Yes, the short stretch bandages are definately the way to go for lymphedema. I use a combination of KT Medical's "KomprimED" and BSN Jobst's "Comprilan" short stretch bandages which can be found at: www.bandagesplus.com
. You can find them on a lot of different websites, I just found that the one I listed is one of the cheaper sites to get them at. I use the komprimED first instead of Artiflex, which is the roll of padding that many LE patients use. It is easier to use, more comfortable (IMHO) and washable. Then I use 1-3 layers of comprimed over that, wrapping in a figure 8 (or basketweave/crisscross) sort of pattern, as Pat suggested. The bandages stay up better on odd-shaped limbs with that pattern.
I use gauze under my bandages now, but when I had a lot of weeping, I used menstrual pads or diapers. One or the other, depending on how big of an area you are trying to cover, would stop the fluid from dripping on the floor or going into your shoe.
Forgive me if I have missed a previous post about what you have done so far in seeking treatment, so if I repeat something you have already done or have been told before, please bear with me... So, here goes: If you can see a lymphedema therapist and have her or him teach you how to bandage yourself and do manual lymph drainage that would be a great help to you, I know.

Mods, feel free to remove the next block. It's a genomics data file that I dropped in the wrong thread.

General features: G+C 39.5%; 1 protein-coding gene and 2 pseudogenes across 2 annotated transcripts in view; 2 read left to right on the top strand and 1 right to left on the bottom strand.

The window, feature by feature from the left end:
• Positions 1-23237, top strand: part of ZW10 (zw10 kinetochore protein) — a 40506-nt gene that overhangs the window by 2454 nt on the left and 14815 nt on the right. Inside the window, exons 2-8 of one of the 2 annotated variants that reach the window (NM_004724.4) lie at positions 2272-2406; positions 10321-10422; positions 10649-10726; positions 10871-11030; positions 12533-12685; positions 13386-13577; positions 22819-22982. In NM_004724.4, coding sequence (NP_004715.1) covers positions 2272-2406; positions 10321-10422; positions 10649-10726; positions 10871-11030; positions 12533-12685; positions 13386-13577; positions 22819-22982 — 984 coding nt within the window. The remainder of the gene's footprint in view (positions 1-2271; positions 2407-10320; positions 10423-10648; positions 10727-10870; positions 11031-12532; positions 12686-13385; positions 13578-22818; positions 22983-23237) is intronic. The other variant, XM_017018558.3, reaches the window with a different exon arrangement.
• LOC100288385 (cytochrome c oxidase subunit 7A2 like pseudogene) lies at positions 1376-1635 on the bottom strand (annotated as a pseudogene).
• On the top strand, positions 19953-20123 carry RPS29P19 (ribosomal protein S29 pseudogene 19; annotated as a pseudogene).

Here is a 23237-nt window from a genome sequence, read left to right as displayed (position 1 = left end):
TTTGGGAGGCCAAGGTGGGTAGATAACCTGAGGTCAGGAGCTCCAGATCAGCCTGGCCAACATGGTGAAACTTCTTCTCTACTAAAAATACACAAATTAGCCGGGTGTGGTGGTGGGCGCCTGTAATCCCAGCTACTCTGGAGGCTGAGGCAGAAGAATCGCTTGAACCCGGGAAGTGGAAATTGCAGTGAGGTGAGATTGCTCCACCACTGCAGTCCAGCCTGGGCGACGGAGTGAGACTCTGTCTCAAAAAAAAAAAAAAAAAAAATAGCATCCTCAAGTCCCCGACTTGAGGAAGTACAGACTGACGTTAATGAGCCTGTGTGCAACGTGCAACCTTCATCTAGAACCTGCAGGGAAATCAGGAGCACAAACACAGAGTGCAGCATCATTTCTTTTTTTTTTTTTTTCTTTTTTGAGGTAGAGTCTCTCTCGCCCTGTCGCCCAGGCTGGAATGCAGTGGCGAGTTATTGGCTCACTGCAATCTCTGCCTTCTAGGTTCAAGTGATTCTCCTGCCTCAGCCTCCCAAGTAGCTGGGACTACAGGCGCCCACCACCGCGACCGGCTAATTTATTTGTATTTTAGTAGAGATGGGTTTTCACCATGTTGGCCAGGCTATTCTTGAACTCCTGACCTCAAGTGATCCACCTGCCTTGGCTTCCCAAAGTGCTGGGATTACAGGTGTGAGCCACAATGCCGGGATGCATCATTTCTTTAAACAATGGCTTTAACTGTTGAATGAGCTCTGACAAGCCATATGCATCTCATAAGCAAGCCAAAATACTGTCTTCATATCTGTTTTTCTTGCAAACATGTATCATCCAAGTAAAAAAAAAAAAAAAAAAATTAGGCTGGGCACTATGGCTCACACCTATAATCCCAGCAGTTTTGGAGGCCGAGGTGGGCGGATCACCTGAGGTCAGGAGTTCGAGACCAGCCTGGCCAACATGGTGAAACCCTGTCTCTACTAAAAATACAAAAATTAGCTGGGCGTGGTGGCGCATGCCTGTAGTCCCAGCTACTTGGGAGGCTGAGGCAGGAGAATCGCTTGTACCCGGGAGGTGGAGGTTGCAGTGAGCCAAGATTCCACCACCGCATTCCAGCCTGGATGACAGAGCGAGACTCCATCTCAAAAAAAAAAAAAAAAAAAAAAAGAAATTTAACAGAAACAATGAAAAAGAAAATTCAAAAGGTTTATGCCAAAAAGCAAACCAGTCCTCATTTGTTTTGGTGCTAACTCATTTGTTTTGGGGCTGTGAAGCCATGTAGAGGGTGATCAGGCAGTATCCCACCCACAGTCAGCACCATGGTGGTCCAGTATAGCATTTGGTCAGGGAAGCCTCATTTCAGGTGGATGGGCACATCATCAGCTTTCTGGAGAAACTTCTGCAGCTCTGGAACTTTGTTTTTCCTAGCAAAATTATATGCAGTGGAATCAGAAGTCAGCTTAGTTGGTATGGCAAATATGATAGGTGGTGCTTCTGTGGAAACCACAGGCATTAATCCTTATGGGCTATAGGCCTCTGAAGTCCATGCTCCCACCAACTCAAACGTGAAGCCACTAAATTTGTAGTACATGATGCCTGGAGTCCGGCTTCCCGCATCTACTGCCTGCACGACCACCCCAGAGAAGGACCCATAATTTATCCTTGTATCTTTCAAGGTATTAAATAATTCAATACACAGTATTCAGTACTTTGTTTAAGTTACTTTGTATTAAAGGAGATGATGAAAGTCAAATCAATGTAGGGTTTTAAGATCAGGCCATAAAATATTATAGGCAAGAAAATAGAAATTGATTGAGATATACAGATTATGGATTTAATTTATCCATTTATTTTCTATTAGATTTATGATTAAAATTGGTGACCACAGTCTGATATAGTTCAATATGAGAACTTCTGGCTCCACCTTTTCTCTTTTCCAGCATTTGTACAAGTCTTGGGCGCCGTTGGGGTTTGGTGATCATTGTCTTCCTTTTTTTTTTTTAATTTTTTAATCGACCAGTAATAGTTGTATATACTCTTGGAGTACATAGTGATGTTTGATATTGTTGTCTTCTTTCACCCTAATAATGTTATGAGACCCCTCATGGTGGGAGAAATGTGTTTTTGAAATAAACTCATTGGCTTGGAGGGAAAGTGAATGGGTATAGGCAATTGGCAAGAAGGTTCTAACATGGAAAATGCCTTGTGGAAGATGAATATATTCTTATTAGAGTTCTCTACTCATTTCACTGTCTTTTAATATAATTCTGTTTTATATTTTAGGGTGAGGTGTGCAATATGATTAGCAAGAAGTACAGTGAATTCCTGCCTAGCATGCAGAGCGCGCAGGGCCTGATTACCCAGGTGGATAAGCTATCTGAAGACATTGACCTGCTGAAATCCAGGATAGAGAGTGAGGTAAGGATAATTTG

And, Pat is right about a wound care clinic. You are at such risk of developing fibrotic tissue and I can tell you, you do not want a lot of that. I have one wound that refuses to heal fully, I have had it for 4+ years and I have been told by a wound specialist that it may never heal because of the ridge of fibrotic tissue surrounding the wound...the fibrotic tissue just keeps pulling the wound open over and over again. Also, as time goes on it is more and more difficult to treat the lymphedema and have your legs go back to their original state. I tell my story so you understand what you are up against. It's really worth the effort to push to get treatment now rather than later.
The treatment that worked on me to heal most of my wounds was "unna boots". It is basically gauze impregnated with zinc oxide and sometimes calamine lotion. The gauze becomes a semi-hard cast-like material once it hardens and is kept on your legs for a week and then is reapplied. If someone decides to try it on you, just be real aware of it becoming tight anywhere, particularly at the top of the unna boots. I had some swelling that occurred at the top and had to make some adjustments to compensate.
Hope this helps!